It is a frigid Monday morning in Paris, the first day of the haute couture collections, and sleek, black sedans are bumper-to-bumper on the tiny side streets of the Marais. The fashion crowd is fighting its way to the Picasso Museum, where Valentino designer Pierpaolo Piccioli is set to unveil his latest collaboration with Moncler, the outerwear house, an ambitious project known as 1 Moncler Pierpaolo Piccioli. Just beyond the massive set of double doors of the Picasso Museum is the spectacular courtyard: rough, grey cobblestones; beige, limestone walls; four floors of classical, oversized windows, and a slate Mansard roof. The vast space contains only two objects. In the center is a black strapless evening gown in Moncler’s signature nylon lacqué, with an oversized hem in vivid stripes of brick red and pink. Off to the right, closer to the building, is a hooded evening ensemble in saffron, in an exaggerated A-line form that sweeps onto the cobblestones. The cold air is filled with the sounds of operatic arias by the singer Jessye Norman. Piccioli is clad head-to-toe in black: long, full coat, loose pants, sweater, chunky shoes, a baseball cap, and oversized sunglasses. He casts an eye over the remarkable scene, spanning several centuries of art and design, and says, “It’s like a dream.”
PPP is greeted by an enthused crowd of editors—air kisses, hugs—then joined by the model Liya Kebede. The project is a collaboration between Piccioli and Kebede, whose sustainable label Lemlem works with African artisans to update traditional craftsmanship from the continent. They have created a half-dozen startling evening ensembles. “With couture that connects cultures,” is the idea, combining PPP’s signature dramatic forms, and haute couture detailing. The collection includes five more conventional coats, one of which is being worn by Kebede, in light blue with traditional Ethiopian detailing on the sleeves. As the doors open at the Picasso Museum, the coats go on sale throughout the world on the company’s website.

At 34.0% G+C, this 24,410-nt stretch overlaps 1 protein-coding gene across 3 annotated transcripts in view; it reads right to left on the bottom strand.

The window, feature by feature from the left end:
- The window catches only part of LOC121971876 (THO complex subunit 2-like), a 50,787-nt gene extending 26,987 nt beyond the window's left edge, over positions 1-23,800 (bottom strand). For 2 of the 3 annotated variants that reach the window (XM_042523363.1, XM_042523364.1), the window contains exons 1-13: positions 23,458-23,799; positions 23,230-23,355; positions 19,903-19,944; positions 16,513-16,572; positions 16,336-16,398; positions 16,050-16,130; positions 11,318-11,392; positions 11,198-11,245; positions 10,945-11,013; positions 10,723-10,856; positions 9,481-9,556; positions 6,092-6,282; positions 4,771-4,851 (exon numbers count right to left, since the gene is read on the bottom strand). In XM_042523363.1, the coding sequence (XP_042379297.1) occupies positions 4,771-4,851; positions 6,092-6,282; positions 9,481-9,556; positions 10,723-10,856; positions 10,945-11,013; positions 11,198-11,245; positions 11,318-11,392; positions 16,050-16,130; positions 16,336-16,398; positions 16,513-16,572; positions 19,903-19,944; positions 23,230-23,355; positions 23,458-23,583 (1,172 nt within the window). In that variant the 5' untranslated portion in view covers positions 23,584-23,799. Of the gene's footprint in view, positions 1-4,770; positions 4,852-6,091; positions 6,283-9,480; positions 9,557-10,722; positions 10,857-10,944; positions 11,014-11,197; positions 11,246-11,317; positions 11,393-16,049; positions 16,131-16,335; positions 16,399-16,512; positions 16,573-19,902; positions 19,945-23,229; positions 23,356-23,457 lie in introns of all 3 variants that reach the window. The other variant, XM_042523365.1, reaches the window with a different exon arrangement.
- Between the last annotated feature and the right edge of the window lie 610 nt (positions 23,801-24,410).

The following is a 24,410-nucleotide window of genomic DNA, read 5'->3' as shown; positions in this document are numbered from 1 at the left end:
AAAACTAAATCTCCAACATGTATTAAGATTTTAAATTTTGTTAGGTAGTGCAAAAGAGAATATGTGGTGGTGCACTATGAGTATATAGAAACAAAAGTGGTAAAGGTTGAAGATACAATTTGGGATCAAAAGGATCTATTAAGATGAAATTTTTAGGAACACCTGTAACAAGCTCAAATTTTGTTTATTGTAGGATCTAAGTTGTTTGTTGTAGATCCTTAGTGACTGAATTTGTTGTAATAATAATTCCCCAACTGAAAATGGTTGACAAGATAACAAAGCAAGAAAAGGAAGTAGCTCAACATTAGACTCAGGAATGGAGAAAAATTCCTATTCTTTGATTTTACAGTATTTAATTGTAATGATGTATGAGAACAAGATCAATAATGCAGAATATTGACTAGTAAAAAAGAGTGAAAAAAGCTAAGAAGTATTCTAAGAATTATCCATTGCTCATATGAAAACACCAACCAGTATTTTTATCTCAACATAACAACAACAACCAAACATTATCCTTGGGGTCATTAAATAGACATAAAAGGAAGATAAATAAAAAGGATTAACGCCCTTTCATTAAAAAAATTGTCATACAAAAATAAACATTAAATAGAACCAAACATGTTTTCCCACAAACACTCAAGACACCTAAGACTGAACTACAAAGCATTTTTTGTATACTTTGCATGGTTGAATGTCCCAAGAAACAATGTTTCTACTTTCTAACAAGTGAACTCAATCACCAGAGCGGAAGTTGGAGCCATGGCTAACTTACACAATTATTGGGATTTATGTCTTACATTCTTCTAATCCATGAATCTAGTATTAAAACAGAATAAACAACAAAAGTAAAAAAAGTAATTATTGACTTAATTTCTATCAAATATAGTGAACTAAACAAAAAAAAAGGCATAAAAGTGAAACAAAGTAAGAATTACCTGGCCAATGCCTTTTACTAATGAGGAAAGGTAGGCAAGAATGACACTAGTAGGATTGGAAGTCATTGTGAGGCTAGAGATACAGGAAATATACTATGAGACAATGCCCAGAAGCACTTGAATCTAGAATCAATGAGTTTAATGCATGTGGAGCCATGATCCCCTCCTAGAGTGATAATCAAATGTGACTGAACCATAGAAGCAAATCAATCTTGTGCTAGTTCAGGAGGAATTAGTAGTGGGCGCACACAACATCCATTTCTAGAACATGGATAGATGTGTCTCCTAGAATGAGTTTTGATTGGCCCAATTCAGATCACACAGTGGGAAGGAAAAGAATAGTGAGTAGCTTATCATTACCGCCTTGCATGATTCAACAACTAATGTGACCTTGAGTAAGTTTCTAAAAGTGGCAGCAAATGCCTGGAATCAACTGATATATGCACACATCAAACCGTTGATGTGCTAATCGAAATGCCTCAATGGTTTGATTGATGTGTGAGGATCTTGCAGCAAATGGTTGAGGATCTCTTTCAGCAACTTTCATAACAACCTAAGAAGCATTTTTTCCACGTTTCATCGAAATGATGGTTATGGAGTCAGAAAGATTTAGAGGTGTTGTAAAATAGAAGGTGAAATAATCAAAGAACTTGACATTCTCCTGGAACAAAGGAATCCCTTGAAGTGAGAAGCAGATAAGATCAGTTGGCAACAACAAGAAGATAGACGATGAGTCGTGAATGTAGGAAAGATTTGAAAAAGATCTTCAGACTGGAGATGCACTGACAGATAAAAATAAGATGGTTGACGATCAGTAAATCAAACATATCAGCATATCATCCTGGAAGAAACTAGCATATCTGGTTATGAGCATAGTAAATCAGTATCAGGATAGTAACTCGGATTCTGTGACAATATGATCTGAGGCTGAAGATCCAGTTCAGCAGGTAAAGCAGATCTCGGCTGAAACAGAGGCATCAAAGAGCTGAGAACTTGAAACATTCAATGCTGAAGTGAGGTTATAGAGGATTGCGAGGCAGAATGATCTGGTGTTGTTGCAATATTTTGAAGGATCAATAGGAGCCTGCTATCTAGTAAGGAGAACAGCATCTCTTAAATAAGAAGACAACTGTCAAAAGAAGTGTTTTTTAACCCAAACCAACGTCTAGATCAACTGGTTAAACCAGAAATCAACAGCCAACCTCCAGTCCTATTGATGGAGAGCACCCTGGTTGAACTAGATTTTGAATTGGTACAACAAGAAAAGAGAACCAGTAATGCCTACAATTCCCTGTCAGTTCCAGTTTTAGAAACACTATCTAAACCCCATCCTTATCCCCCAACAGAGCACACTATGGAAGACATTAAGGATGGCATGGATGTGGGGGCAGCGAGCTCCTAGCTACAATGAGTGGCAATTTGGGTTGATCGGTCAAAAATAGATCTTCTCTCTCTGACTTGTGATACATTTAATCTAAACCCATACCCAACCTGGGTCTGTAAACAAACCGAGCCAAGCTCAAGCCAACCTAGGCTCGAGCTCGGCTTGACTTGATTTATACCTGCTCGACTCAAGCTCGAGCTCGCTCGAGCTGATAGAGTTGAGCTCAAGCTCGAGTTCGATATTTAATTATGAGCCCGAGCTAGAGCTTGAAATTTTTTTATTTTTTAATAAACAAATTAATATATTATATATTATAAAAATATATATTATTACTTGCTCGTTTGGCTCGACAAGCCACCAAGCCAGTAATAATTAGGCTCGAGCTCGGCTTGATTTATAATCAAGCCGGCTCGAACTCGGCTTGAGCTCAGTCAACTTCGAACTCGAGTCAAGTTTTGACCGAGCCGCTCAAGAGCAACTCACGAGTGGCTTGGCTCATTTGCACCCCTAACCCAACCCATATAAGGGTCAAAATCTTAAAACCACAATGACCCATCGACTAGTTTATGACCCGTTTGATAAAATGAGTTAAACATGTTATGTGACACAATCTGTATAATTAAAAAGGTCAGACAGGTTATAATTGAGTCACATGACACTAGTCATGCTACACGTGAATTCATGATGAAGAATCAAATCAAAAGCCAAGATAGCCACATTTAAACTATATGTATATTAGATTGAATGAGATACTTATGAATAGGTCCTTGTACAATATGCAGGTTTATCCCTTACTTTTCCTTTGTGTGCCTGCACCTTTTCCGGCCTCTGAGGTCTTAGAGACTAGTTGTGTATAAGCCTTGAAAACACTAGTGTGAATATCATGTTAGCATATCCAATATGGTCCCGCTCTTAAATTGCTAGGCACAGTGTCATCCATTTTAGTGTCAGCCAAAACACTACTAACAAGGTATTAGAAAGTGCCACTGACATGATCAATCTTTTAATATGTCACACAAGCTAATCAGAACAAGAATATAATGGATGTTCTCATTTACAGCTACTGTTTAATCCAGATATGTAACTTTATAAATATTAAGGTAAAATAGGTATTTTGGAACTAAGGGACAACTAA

Inside the museum entrance, the crowd is milling about, with waiters offering espresso, fresh-squeezed juices, and miniature, unwanted croissants (not really a carb crowd). The Picasso Museum, originally built in the 17th century as a private home, the Hôtel Salé, is the perfect setting for the Surrealist work of Piccioli. The designer’s elegant, inventive forms have made Valentino a red carpet favorite: Jennifer Lopez in gold, white, and green at the Golden Globes, Lizzo in an orange sherbet mini at the American Music Awards, Iman in royal blue and white feathers at the Venice Film Festival. On the landing of the museum’s monumental staircase, in pale marble with black iron railings, is another of the designer’s startling ensembles, in slate blue, with burgundy stripes at the base, and an oversized puffer shawl that entirely envelops the head. At the top of the stairs is a mauve gown in the Moncler lacquered nylon, with African detailing across the chest, neck and over a form-fitting hood. The entrance to the second floor galleries, known as Jupiter Hall, has black and white tile floors, enormous windows overlooking the courtyard, and a frieze of classical Greek sculptures along all four walls. Another Piccioli creation is placed peering over the iron railing, an ivory gown with a dramatic cape that encloses the entire upper body, leaving only a small circle for the face. It is positioned in front of a major Surrealist painting by Picasso, Tête: Projet pour un monument (Métamorphose), 1929. On a teal background, two abstract forms circle one another, with circular cutouts that echo Piccioli’s design.
Back downstairs, Carlos Souza, the eternally youthful brand ambassador who has worked with Valentino for decades, is standing with his team. Having been a great friend of the founders Valentino and Giancarlo Giammetti, Souza is in a unique position to chart the evolution of the house. He looks out at the Moncler gowns in the courtyard, smiles, and uses the same word as everyone else: “extraordinary!”